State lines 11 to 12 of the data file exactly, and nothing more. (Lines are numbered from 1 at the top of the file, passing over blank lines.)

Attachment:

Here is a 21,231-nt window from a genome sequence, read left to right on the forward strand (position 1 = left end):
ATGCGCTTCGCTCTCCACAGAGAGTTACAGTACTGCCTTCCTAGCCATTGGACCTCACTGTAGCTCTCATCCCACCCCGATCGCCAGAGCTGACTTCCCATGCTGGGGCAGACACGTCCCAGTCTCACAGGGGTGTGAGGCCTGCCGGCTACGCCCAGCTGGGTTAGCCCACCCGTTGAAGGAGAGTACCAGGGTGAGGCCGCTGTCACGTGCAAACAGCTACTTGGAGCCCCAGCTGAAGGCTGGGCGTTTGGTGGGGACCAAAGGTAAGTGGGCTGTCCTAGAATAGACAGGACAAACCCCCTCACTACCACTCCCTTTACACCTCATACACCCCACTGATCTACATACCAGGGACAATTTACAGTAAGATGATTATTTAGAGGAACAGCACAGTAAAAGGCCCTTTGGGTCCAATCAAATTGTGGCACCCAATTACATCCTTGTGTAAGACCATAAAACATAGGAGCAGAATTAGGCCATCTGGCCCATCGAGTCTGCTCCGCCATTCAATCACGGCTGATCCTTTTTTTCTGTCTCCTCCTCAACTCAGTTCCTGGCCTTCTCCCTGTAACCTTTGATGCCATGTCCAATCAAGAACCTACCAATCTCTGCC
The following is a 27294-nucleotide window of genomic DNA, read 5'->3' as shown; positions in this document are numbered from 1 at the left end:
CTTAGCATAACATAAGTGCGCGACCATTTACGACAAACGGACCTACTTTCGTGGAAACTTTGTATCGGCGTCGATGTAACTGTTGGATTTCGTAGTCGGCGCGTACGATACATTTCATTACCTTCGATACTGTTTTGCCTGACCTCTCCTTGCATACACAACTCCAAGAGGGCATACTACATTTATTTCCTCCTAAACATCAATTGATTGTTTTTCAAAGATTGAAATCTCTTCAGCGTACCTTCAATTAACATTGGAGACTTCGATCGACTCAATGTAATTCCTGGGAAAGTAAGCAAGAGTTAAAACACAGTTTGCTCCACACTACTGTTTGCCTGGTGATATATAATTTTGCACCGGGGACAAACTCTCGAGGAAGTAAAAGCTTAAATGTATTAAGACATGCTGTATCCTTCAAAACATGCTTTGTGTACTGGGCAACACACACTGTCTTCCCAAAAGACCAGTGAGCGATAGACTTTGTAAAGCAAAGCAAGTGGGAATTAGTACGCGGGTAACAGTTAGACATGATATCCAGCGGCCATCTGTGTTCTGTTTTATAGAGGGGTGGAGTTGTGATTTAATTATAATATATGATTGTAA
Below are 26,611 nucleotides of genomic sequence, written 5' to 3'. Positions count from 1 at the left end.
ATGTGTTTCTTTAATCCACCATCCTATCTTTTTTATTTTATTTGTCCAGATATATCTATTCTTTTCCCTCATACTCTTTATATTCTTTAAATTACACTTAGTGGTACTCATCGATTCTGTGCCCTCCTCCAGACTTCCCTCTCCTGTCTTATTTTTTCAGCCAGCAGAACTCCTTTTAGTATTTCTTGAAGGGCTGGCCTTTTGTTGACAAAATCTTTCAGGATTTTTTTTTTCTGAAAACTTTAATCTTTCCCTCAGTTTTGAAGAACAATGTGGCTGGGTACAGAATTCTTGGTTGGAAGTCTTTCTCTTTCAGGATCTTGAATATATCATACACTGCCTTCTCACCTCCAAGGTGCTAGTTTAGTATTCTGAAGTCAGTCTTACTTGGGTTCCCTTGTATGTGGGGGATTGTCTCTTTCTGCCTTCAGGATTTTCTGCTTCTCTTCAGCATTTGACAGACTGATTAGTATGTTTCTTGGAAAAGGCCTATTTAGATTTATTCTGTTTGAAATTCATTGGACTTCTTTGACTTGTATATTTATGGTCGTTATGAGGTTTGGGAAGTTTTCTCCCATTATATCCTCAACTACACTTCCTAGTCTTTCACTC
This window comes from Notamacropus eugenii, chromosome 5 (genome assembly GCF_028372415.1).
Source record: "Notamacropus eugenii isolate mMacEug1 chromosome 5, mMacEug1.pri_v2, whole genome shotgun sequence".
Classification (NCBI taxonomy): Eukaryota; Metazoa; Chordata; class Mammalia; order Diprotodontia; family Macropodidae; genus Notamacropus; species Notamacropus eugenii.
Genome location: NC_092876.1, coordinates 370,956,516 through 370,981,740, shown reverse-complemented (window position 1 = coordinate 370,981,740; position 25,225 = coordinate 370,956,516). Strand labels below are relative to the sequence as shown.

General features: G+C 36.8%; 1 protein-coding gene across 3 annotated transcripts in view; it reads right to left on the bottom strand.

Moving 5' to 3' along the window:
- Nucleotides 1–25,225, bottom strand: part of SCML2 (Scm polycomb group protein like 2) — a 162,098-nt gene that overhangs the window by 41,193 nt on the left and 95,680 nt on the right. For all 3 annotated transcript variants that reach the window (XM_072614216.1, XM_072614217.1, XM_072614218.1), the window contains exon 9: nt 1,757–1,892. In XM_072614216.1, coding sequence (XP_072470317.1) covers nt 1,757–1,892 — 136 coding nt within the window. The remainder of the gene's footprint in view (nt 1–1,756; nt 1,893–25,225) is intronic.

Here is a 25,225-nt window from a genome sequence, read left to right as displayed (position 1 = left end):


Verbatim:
General features: G+C 36.8%; 1 protein-coding gene across 3 annotated transcripts in view; it reads right to left on the bottom strand.

Moving 5' to 3' along the window: